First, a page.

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From Clinton Begin <clinton.be...@gmail.com>
Subject Re: iBatis and ORM's
Date Fri, 04 Nov 2005 22:55:31 GMT
Try this with Hibernate:

int i = (Integer) client.queryForObject ("countUsersInGroup", "MyGroup");

<select id="countUsersInGroup" resultClass="int" parameterClass="string">
SELECT Count(1) FROM Users WHERE GroupName = #groupName#
</select>

In asking yourself why this isn't possible in Hibernate, you'll answer your
first question.

To answer the third question, try this with Hibernate:

client.delete("deleteUsersInGroup", "MyGroup");

<delete id="deleteUsersInGroup" parameterClass="string">
DELETE FROM Users WHERE GroupName = #groupName#
</delete>

In asking yourself why this isn't possible, you'll answer part of the third
question.

The rest of the answer to the third question is this: Generally systems
involve many more SELECT statements than INSERT, UPDATE and DELETE combined.
Usually all of the value in a relational database system is realized from
the SELECT statements. Nobody makes money on INSERT, UPDATE and DELETE. ORM
solves INSERT, UPDATE and DELETE very well (as long as you're not talking
batch updates and deletes). But ORMs generally do very little for SELECT,
and in fact, ORMs often complicate SELECT. Having experienced this myself,
I'll say that beyond INSERT, UPDATE by PK, DELETE by PK and SELECT by
PK....ORMs don't generally help much.

What ORMs do very well though is manage the relationships between objects
and how the impact a change to one object should (or should not) imact
related objects. ORMs also tend allow for much more effective caching of
objects (thanks to OID).

But anyway, this is an old discussion that's become way to old. The real
answer to your question is another question: why are you comparing an ORM to
iBATIS? It's like comparing a Spreadsheet tool to a Word Processor.

Cheers,
Clinton





On 11/4/05, Abdullah Kauchali <abdullah.kauchali@isanusi.com> wrote:
>
> Fantastic. Some more questions in-line. <g>
>
> Clinton Begin wrote:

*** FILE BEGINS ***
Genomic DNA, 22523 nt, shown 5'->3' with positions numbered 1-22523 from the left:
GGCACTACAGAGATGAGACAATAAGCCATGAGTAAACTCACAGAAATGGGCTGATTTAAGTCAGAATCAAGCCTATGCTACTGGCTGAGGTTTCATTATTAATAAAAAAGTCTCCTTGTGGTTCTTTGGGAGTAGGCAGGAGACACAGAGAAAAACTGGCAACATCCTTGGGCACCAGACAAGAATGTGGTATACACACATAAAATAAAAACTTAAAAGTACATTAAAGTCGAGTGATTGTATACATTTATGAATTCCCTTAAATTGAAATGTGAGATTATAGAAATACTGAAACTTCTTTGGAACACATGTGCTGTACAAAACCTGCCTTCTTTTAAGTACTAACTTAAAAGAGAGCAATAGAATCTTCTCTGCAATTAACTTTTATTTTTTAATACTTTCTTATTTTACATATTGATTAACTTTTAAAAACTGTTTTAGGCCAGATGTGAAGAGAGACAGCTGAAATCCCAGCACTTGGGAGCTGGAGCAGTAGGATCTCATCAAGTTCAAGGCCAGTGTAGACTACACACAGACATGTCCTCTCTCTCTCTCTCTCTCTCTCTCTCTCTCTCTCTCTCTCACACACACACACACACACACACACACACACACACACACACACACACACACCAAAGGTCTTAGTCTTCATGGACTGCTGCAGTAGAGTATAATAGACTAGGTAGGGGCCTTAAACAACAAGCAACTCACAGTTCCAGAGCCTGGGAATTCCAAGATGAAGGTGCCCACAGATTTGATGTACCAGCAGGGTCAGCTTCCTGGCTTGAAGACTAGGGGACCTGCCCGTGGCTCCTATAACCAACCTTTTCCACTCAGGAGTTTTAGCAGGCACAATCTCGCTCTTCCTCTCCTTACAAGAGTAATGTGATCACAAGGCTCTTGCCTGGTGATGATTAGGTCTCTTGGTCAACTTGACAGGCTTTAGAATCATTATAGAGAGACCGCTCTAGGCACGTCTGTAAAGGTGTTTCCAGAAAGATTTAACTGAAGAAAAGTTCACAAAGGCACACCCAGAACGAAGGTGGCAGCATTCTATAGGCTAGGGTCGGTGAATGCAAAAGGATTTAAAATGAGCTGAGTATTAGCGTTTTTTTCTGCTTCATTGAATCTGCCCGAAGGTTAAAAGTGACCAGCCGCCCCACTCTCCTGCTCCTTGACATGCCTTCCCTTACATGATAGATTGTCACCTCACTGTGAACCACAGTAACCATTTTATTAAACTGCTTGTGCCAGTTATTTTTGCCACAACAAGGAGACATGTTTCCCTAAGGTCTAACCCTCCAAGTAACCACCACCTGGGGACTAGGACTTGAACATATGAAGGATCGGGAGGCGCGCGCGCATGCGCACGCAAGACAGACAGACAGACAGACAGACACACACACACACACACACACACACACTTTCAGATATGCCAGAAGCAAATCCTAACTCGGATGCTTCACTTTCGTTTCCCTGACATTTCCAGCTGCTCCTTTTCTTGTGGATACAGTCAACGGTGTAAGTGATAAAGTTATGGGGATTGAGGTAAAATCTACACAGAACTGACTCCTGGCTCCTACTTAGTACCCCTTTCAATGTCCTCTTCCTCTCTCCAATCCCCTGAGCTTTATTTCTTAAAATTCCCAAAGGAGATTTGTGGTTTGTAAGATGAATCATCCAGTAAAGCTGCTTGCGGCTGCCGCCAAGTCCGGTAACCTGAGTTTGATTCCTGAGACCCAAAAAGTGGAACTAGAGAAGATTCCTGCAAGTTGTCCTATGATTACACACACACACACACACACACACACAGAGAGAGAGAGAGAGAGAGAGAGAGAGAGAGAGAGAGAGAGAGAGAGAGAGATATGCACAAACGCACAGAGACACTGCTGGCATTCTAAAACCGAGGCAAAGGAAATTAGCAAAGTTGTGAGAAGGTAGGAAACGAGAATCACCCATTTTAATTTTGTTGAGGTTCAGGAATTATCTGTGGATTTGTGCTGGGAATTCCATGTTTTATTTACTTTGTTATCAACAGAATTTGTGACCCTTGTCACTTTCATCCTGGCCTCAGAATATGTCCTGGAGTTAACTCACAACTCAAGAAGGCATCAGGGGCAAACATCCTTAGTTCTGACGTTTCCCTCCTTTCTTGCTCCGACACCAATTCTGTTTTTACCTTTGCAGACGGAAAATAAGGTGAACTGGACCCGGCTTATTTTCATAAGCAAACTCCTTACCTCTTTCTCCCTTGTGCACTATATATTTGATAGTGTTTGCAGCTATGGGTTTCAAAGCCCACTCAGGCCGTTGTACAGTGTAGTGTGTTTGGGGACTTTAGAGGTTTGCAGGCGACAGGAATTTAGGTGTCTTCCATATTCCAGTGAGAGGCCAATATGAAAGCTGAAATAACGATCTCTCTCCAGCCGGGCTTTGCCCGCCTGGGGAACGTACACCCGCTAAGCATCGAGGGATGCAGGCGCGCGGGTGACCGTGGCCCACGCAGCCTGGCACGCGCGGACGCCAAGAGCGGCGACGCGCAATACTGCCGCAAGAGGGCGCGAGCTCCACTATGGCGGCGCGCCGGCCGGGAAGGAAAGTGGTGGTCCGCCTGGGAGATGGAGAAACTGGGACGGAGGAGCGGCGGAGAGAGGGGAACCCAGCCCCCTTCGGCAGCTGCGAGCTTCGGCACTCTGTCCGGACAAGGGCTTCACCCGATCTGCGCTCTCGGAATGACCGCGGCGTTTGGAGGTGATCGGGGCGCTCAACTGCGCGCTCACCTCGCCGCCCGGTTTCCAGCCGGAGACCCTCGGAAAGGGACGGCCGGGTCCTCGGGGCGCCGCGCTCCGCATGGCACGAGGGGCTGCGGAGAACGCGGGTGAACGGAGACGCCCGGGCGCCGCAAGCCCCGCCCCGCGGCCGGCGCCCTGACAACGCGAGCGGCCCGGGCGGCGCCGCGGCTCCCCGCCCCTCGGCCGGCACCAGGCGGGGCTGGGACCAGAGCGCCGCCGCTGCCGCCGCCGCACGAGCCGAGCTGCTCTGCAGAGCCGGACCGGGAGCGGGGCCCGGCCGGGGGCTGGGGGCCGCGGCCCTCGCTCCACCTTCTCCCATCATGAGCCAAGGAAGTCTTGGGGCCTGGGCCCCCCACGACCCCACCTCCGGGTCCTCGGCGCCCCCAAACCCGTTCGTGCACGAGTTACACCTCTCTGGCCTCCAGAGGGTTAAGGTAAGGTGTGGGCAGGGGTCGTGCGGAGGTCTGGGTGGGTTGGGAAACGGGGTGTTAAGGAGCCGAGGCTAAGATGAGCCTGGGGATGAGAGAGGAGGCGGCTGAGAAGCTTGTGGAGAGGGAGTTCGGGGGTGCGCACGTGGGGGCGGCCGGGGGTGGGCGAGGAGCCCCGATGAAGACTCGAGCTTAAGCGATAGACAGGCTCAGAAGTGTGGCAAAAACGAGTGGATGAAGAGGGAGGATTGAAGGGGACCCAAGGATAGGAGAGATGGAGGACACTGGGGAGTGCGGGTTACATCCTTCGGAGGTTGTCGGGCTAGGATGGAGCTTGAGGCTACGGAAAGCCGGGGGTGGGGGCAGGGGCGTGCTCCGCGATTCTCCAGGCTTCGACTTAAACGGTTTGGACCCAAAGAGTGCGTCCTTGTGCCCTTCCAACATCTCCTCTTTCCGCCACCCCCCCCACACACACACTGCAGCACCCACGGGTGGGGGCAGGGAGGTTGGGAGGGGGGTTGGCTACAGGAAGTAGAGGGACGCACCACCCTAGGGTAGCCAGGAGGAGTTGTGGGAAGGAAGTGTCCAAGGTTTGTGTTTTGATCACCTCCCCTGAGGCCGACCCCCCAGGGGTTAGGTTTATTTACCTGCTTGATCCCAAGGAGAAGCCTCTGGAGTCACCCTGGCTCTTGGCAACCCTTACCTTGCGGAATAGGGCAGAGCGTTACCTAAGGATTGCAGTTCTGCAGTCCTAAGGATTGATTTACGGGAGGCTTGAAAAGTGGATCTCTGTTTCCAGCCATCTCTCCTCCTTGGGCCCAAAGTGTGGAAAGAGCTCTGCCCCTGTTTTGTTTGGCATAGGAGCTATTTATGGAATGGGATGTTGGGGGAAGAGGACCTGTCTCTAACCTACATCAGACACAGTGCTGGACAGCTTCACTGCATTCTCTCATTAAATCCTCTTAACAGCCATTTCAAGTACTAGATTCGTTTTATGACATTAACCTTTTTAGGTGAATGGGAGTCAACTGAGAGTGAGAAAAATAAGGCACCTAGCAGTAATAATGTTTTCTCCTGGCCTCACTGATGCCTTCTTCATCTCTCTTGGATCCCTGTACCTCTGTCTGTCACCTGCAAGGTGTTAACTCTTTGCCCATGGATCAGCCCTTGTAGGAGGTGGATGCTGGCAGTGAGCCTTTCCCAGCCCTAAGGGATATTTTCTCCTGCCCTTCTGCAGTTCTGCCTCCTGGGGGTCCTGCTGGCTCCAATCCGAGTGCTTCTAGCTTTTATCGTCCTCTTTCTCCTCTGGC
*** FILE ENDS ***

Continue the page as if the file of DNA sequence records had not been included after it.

>
> > ORM
> >
> > 1) Maps classes to tables, and columns to fields.
>
> Don't we do that with iBatis too? Are we saying that mapping classes
> to tables, and columns to
> fields is generally a bad idea?
>
> > 2) Must support Object Identity
>
> Yes, of course. Excellent point, thanks!
>
> > 3) Generates SQL
>
> Agreed. But tools like Hibernate allow for adhoc queries. Could the
> fact that this "escape hatch"
> (to allow for ad hoc or "hand written" queries) be taken as an argument
> that such tools are in fact
> exactly like iBatis but with /more/ features? (Did I phrase that
> right?) I guess, what I really want to
> ask is: what is the trade-off or compromise in the design when
> Hibernate users begin to use the
> ad hoc query facilty? (There has to be a cost! :-) )
>
> >
> > SQL Mapping
> >
> > 1) Maps objects (not necessarily a custom type, or even the same type)
> > to statements
>
> Clinton, I am trying to understand this carefully. Don't you mean "map
> objects to rows of a resultset
> created from a statement?"
>
> If so, how is this any different from what Hibernate does with the ad
> hoc facility.
>
> > 2) Generally does not support object identity (would be hard to do)
>
> Ok, great. Excellent point.
>
> > 3) Allows complete hand coding of real SQL, with full support for
> > nearly all RDBMS features
>
> Fantastic!
>
> Regards,
>
> Abdullah
>
>

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